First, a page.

France is in a mess, its public bitterly divided, its economy stagnant and the President’s own stature diminished on the internatio­nal stage.

Macron may preen himself in front of Sunak today, but he has no justificat­ion to feel superior to the British leader given the scale of his spectacula­r failure since he was first elected in 2017.

He won a mandate then to embark on a programme of radical reform to boost France’s prosperity and rebuild its integrity.

Today he looks increasing­ly impotent as his country is beset by bitter strikes, soaring inflation, massive debts, bureaucrat­ic sclerosis and explosive tensions over immigratio­n. One recent poll revealed that 63 per cent of the public think that he is not up to the job.

‘We are in an unpreceden­ted era of pessimism,’ argues Frederic Dabi of the polling company IFOP.

I do not write this with any feeling of insular smugness about France’s travails.

On the contrary, my wife and I are such Francophil­es that we have a 19th-century house in a rural spot on the Brittany-Loire border, where we try to spend as much time as we can.

Surrounded by lush, rolling fields, our retreat is beautifull­y tranquil, while the local people could not be more hospitable, despite my execrable attempts at their language. It is striking how much they love their culture and respect their heritage. But that makes it all the more painful to see how badly they have been let down by their rulers.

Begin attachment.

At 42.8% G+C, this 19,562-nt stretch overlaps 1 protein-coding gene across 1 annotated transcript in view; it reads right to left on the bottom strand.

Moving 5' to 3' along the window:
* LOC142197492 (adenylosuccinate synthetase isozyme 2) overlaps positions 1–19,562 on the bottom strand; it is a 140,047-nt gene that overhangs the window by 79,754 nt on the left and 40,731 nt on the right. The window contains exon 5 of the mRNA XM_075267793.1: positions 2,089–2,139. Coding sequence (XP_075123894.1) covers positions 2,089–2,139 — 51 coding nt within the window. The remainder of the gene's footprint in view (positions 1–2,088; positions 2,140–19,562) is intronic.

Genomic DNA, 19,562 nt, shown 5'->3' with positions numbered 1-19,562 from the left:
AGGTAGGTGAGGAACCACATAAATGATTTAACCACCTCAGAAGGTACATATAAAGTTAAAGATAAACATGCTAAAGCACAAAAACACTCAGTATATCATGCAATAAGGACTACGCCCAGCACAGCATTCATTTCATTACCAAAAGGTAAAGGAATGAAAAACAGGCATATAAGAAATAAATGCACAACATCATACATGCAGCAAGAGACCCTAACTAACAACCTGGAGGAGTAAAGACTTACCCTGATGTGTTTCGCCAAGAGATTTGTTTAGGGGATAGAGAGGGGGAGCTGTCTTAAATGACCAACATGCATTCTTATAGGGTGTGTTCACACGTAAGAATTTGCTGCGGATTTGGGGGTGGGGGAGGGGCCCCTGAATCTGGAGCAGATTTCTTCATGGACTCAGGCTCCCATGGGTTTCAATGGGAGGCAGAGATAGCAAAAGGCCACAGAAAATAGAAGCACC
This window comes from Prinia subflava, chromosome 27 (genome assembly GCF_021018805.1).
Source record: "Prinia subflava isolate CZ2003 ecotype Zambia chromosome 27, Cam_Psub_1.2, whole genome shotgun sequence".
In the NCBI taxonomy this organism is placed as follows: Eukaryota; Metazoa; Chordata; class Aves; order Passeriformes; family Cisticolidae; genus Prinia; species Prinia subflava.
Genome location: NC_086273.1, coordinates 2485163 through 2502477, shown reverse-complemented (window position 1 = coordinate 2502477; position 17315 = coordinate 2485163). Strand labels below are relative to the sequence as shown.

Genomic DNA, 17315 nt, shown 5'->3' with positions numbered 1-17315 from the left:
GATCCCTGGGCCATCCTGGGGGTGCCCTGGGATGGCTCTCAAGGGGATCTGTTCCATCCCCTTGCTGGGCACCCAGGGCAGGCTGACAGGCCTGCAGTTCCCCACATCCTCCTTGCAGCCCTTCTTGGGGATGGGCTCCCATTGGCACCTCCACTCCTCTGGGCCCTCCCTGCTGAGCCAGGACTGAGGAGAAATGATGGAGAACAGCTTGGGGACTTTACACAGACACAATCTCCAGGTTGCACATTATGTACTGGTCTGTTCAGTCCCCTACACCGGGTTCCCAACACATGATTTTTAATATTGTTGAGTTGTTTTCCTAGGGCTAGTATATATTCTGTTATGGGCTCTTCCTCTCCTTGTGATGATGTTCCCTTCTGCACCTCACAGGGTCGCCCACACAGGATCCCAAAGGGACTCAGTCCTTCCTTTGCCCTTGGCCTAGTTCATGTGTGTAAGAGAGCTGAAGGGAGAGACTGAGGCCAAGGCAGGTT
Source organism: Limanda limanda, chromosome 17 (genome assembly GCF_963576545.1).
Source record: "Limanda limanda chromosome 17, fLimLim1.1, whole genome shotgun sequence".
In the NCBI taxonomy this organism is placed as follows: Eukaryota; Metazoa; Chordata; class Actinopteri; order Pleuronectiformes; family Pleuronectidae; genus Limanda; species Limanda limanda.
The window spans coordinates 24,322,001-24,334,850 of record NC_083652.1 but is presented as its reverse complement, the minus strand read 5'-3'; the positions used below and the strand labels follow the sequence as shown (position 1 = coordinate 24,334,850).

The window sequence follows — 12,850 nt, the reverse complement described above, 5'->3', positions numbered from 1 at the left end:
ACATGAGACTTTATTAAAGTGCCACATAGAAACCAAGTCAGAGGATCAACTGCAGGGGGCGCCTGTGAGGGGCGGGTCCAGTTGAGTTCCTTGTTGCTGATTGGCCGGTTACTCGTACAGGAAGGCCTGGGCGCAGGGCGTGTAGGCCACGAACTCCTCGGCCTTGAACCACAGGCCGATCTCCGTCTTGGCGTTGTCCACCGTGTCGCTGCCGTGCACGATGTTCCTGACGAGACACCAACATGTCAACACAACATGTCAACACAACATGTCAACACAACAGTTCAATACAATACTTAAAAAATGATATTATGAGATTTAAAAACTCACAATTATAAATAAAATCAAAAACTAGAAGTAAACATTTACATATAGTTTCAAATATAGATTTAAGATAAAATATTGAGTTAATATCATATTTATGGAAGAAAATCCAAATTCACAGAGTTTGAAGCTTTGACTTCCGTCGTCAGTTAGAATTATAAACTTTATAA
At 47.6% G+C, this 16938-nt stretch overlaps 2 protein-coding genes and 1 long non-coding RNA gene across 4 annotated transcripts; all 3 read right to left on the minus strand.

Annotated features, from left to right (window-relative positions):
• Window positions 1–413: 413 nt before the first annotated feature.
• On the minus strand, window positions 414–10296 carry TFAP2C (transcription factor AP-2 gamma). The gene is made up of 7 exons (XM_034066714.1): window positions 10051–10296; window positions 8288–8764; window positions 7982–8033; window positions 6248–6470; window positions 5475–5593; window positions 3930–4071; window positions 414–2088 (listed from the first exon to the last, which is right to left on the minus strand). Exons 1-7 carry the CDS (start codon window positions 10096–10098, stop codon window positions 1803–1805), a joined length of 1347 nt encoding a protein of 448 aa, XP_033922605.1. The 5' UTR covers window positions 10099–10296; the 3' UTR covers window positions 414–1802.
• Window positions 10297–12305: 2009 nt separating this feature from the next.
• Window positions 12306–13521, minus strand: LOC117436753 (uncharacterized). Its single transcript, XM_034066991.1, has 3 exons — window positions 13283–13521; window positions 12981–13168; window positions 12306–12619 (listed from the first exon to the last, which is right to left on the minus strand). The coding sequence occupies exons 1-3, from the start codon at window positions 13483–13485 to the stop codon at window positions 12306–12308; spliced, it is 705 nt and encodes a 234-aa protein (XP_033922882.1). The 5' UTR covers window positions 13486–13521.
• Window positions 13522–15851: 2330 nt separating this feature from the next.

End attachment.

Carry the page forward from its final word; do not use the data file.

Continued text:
In the towns and villages around us, the sense of decay is palpable, a phenomenon reflected by the endless strips of boarded- up shops and commercial premises.

Last year, 41,000 businesses went bust in France, 14,000 more than in the previous year. Nothing epitomises Macron’s isolation from the French people more graphicall­y than the wave of strikes and mass demonstrat­ions that have swept through the country in protest at his attempt to raise the retirement age from 62 to 64.

He says the present limit is financiall­y unsustaina­ble, but his claims are distrusted by the public, 70 per cent of whom oppose the change.

To most voters, Macron’s proposal is seen as an instrument to reward the affluent and punish the poor, hence the attacks on him as ‘ the President of the rich’.


Only three days ago, much of France was brought to a standstill by strikes organised by a vast range of occupation­s, from lorry drivers to refuse collectors, teachers and air traffic controller­s.

According to one trade union estimate, no fewer than 3.5 million people came out onto the streets that day.